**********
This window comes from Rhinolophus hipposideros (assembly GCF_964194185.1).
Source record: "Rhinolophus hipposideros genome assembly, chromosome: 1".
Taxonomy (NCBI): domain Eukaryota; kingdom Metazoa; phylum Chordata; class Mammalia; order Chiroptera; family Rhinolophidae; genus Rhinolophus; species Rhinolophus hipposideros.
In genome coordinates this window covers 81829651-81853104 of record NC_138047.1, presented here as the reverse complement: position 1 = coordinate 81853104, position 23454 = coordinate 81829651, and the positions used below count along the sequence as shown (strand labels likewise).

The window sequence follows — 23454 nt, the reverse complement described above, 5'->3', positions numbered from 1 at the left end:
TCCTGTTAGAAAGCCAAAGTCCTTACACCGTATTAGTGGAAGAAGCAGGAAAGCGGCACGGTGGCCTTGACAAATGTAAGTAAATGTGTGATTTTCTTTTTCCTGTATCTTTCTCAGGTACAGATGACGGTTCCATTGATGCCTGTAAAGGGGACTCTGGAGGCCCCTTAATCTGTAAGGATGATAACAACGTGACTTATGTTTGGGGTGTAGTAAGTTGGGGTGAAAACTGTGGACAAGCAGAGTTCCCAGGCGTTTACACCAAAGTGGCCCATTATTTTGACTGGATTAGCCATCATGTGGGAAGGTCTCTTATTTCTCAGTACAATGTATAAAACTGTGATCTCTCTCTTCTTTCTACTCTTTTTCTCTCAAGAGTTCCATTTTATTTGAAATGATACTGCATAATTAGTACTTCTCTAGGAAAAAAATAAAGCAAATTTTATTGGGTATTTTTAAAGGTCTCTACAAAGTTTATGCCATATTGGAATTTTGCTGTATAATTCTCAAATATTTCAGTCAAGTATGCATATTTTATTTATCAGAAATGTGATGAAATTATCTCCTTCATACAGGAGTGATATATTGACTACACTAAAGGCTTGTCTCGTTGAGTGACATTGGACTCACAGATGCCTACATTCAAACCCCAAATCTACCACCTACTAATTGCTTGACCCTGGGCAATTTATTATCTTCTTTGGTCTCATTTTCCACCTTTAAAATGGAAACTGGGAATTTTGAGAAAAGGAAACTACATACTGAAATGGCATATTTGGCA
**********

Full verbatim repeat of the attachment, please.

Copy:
This window comes from Rhinolophus hipposideros (assembly GCF_964194185.1).
Source record: "Rhinolophus hipposideros genome assembly, chromosome: 1".
Taxonomy (NCBI): domain Eukaryota; kingdom Metazoa; phylum Chordata; class Mammalia; order Chiroptera; family Rhinolophidae; genus Rhinolophus; species Rhinolophus hipposideros.
In genome coordinates this window covers 81829651-81853104 of record NC_138047.1, presented here as the reverse complement: position 1 = coordinate 81853104, position 23454 = coordinate 81829651, and the positions used below count along the sequence as shown (strand labels likewise).

The window sequence follows — 23454 nt, the reverse complement described above, 5'->3', positions numbered from 1 at the left end:
TCCTGTTAGAAAGCCAAAGTCCTTACACCGTATTAGTGGAAGAAGCAGGAAAGCGGCACGGTGGCCTTGACAAATGTAAGTAAATGTGTGATTTTCTTTTTCCTGTATCTTTCTCAGGTACAGATGACGGTTCCATTGATGCCTGTAAAGGGGACTCTGGAGGCCCCTTAATCTGTAAGGATGATAACAACGTGACTTATGTTTGGGGTGTAGTAAGTTGGGGTGAAAACTGTGGACAAGCAGAGTTCCCAGGCGTTTACACCAAAGTGGCCCATTATTTTGACTGGATTAGCCATCATGTGGGAAGGTCTCTTATTTCTCAGTACAATGTATAAAACTGTGATCTCTCTCTTCTTTCTACTCTTTTTCTCTCAAGAGTTCCATTTTATTTGAAATGATACTGCATAATTAGTACTTCTCTAGGAAAAAAATAAAGCAAATTTTATTGGGTATTTTTAAAGGTCTCTACAAAGTTTATGCCATATTGGAATTTTGCTGTATAATTCTCAAATATTTCAGTCAAGTATGCATATTTTATTTATCAGAAATGTGATGAAATTATCTCCTTCATACAGGAGTGATATATTGACTACACTAAAGGCTTGTCTCGTTGAGTGACATTGGACTCACAGATGCCTACATTCAAACCCCAAATCTACCACCTACTAATTGCTTGACCCTGGGCAATTTATTATCTTCTTTGGTCTCATTTTCCACCTTTAAAATGGAAACTGGGAATTTTGAGAAAAGGAAACTACATACTGAAATGGCATATTTGGCA